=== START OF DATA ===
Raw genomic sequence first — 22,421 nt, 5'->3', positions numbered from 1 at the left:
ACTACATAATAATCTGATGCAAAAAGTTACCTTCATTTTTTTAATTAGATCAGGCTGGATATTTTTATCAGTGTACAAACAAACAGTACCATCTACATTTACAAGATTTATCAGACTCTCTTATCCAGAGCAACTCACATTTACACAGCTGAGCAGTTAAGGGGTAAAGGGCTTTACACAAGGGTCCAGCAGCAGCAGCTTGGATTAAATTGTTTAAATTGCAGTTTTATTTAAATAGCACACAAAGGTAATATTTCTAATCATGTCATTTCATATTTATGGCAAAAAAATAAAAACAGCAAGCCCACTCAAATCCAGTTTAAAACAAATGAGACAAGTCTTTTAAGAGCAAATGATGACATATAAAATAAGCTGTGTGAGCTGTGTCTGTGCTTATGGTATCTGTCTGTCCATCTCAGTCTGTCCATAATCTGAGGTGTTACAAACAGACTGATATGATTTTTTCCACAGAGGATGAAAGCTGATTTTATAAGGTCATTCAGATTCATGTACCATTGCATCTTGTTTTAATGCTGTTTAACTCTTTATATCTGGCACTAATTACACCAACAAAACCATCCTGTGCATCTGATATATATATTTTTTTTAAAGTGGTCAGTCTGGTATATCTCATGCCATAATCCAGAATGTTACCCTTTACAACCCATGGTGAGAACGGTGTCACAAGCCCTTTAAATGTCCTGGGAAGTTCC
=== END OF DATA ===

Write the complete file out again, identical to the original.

Raw genomic sequence first — 22,421 nt, 5'->3', positions numbered from 1 at the left:
ACTACATAATAATCTGATGCAAAAAGTTACCTTCATTTTTTTAATTAGATCAGGCTGGATATTTTTATCAGTGTACAAACAAACAGTACCATCTACATTTACAAGATTTATCAGACTCTCTTATCCAGAGCAACTCACATTTACACAGCTGAGCAGTTAAGGGGTAAAGGGCTTTACACAAGGGTCCAGCAGCAGCAGCTTGGATTAAATTGTTTAAATTGCAGTTTTATTTAAATAGCACACAAAGGTAATATTTCTAATCATGTCATTTCATATTTATGGCAAAAAAATAAAAACAGCAAGCCCACTCAAATCCAGTTTAAAACAAATGAGACAAGTCTTTTAAGAGCAAATGATGACATATAAAATAAGCTGTGTGAGCTGTGTCTGTGCTTATGGTATCTGTCTGTCCATCTCAGTCTGTCCATAATCTGAGGTGTTACAAACAGACTGATATGATTTTTTCCACAGAGGATGAAAGCTGATTTTATAAGGTCATTCAGATTCATGTACCATTGCATCTTGTTTTAATGCTGTTTAACTCTTTATATCTGGCACTAATTACACCAACAAAACCATCCTGTGCATCTGATATATATATTTTTTTTAAAGTGGTCAGTCTGGTATATCTCATGCCATAATCCAGAATGTTACCCTTTACAACCCATGGTGAGAACGGTGTCACAAGCCCTTTAAATGTCCTGGGAAGTTCC